Edmund G. Brown's Californifuture (1963)
Television: Medium of the Future (1949)
Fruition of Ideals of Democracy (1923)

Tuesday, April 15, 2008

Whole Meal in Pill (1923)

The August 17, 1923 Rock Valley Bee (Rock Valley, IA) ran a short piece titled, "Whole Meal in Pill Is Scientist's Dream." The entire piece appears below.
A good hearty meal, all in one pill that can be carried in a vest pocket, is the dream of scientists of today, according to Hugh S. Cummings, surgeon general of the public health service.

Some day dish washing and the dinner table will be gone and forgotten. The farthest scientists have progressed, according to Mr. Cummings, is to remove all the water from foods and condense them some 70 per cent.

See also:
Just Imagine (1930)
That Synthetic Food of the Future (Ogden Standard-Examiner, 1926)
Closer Than We Think! Fat Plants and Meat Beets (1958)
Closer Than We Think! Hydrofungal Farming (1962)
Food of the Future (Indiana Progress, 1896)

Monday, April 14, 2008

Wednesday, April 9, 2008

2063 A.D. Book (1963)

Due to popular demand, I have uploaded a free PDF of the book 2063 A.D. in its entirety. To purchase a print copy of the book you can find it at my Lulu storefront.

For those just joining us, 2063 A.D. was a book published in 1963 by General Dynamics Astronautics. The book asked politicians, military commanders and scientists to speculate as to where humanity would be, a hundred years hence, in the great push towards space.

A copy of the limited print book (only 200 are believed to have been produced) was included in the time capsule at General Dynamics Astronautics headquarters in San Diego. The building was torn down in the late 1990s and the time capsule is believed to have perished. The book gives some great insight into the general sense of optimism that so typifies 1960s futurism. Space colonies? Sure! Martian life? Why not! Teleportation? Easier than commercial space flight!

See also:
General Dynamics Astronautics Time Capsule (1963)
Broken Time Capsule (1963-1997)
Lyndon B. Johnson on 2063 A.D. (1963)
Edmund G. Brown's Californifuture (1963)
James B. Utt on Space Travel (1963)
Air Force Predictions for 2063 (1963)

Tuesday, April 8, 2008

Super-Metropolis Map of 1975 (1961)

This edition of Closer Than We Think ran in the July 23, 1961 Chicago Tribune, and illustrates the megacities and metropolises of 1975.

As a St. Paulitan . . . St. Paulite . . . resident of St. Paul, I find the map's indication of "St. Paul Metro" pretty hilarious. You see, St. Paul has an inferiority complex due to it's big twin brother, Minneapolis, which gets all the national attention. News reports describing the upcoming Republican National Convention in "Minneapolis" are about 10 miles off.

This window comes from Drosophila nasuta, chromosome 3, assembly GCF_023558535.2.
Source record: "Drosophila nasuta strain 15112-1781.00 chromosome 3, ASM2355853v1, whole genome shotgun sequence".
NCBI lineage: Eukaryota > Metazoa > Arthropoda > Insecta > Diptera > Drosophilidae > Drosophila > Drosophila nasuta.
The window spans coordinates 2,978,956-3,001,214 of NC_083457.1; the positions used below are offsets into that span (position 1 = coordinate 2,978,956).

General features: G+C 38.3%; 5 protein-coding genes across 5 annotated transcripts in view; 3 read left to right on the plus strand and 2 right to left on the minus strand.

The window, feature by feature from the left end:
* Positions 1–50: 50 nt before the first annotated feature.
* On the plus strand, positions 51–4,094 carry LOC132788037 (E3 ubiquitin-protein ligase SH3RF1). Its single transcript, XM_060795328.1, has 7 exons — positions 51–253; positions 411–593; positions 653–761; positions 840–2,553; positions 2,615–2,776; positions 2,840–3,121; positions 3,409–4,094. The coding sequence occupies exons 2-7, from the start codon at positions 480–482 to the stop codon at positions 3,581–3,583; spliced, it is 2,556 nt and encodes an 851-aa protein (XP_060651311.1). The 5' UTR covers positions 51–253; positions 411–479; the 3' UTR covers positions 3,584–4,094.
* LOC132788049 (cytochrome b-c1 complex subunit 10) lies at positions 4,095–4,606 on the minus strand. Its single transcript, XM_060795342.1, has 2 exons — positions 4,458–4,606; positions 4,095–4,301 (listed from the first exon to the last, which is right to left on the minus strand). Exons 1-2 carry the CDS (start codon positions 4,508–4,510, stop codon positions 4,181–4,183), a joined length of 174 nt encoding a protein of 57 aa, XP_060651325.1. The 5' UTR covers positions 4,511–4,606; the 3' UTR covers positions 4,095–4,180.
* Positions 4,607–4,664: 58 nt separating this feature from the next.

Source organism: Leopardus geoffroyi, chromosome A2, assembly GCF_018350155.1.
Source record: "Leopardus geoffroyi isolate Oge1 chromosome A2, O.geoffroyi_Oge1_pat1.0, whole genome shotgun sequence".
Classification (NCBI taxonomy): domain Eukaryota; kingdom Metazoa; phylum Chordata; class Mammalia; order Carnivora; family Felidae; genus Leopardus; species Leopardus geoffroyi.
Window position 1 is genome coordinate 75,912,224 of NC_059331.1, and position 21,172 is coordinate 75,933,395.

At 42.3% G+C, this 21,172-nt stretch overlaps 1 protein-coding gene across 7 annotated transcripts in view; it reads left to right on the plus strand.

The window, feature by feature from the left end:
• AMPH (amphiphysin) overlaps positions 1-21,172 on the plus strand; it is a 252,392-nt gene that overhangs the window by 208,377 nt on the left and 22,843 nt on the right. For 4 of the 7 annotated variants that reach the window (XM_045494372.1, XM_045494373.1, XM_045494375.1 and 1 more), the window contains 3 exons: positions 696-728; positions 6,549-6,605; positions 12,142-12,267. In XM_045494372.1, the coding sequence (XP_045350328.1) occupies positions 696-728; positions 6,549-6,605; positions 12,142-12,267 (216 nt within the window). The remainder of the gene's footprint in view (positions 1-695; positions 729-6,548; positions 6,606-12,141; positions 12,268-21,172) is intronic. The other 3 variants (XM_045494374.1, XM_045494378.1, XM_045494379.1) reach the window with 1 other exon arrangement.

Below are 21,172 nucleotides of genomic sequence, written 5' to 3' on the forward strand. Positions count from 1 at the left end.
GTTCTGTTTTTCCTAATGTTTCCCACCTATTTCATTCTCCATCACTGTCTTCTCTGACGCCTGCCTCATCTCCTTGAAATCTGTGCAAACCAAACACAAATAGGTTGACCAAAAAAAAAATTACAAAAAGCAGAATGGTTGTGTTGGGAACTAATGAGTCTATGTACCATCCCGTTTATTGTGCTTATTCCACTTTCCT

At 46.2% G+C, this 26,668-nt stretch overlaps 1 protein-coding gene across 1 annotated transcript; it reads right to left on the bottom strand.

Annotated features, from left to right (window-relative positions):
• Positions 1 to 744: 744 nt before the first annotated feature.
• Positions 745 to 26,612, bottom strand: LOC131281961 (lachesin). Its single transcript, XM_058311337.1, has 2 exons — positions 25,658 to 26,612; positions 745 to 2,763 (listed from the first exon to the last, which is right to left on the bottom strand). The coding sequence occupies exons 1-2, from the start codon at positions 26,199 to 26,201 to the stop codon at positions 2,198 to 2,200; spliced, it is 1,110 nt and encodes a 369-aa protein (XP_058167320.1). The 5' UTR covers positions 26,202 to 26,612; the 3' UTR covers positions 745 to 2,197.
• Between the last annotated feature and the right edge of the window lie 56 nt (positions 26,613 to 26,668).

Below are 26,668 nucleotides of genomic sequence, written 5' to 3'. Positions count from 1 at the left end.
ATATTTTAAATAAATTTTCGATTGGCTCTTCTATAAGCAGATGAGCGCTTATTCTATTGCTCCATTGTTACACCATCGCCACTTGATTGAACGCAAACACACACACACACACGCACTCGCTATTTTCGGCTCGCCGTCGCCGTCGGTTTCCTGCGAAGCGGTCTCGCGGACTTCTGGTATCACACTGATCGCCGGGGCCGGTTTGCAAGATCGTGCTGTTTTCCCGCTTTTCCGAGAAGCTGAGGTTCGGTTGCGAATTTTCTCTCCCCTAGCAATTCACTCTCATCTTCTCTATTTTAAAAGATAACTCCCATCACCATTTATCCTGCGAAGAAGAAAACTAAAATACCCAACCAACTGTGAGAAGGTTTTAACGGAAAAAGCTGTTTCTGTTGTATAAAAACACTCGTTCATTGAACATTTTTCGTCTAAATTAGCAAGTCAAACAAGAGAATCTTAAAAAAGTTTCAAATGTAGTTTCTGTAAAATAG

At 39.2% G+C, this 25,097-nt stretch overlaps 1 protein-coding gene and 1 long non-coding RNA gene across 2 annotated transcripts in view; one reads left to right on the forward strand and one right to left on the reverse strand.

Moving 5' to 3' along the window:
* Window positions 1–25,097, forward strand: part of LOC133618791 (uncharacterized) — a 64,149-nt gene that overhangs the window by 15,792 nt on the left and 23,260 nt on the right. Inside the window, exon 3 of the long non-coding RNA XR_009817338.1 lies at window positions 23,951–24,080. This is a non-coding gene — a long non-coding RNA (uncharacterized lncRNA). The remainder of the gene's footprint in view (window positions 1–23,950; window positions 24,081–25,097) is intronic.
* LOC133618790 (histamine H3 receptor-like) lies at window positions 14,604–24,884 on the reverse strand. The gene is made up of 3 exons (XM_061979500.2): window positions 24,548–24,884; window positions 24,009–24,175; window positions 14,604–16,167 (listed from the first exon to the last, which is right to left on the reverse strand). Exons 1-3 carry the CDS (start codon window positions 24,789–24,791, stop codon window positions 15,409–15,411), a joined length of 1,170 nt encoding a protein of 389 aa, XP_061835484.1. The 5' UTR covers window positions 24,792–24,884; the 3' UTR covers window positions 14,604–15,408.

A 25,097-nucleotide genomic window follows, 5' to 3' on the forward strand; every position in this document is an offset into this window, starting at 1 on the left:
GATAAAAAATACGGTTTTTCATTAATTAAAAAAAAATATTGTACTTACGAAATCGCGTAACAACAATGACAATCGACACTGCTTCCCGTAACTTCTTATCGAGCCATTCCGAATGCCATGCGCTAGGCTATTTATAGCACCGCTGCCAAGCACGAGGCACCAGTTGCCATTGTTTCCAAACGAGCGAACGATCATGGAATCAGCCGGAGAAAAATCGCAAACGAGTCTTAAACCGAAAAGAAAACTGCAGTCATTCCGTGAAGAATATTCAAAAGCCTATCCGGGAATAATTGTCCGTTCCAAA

Tomorrow's map will be vastly different from today's. Great patches over much of it will indicate the super-metropolis cities which are already evolving out of our once-separated urban centers.

The "regional cities" of tomorrow will be nearly continuous complexes of homes, business centers, factories, shops and service places. Some will be strip or rim cities; some will be star-shaped or finger-shaped; others will be in concentric arcs or parallels; still others will be "satellite towns" around a nucleus core. They will be saved from traffic self-suffocation by high-speed transportation - perhaps monorails that provide luxurious nonstop service between the inner centers of the supercities, as well as links between the super-metropolises themselves.

See also:
Closer Than We Think
1980-1990 Developments (1979)

Monday, April 7, 2008

Little Work, Big Pay Forecast Year 2000 (1969)

The July 30, 1969 Progress-Index (Petersburg, VA) ran a piece titled, "Little Work, Big Pay Forecast Year 2000." Thirty hour work weeks, lawns that needn't be mowed, and automated kitchens are just a few of the innovations mentioned by Richard Gillis Jr., in a speech given to the Petersburg Kiwanis Club in 1969.
An America with automated farming and homemaking, large incomes and short work week, most people living in urban areas and the majority of them young, was forecast by the executive director of Commerce, Richard Gillis Jr., in speaking to the Petersburg Kiwanis Club Tuesday. The entire article appears below.

The address of Gillis at the Holiday Inn was on "The Year 2000."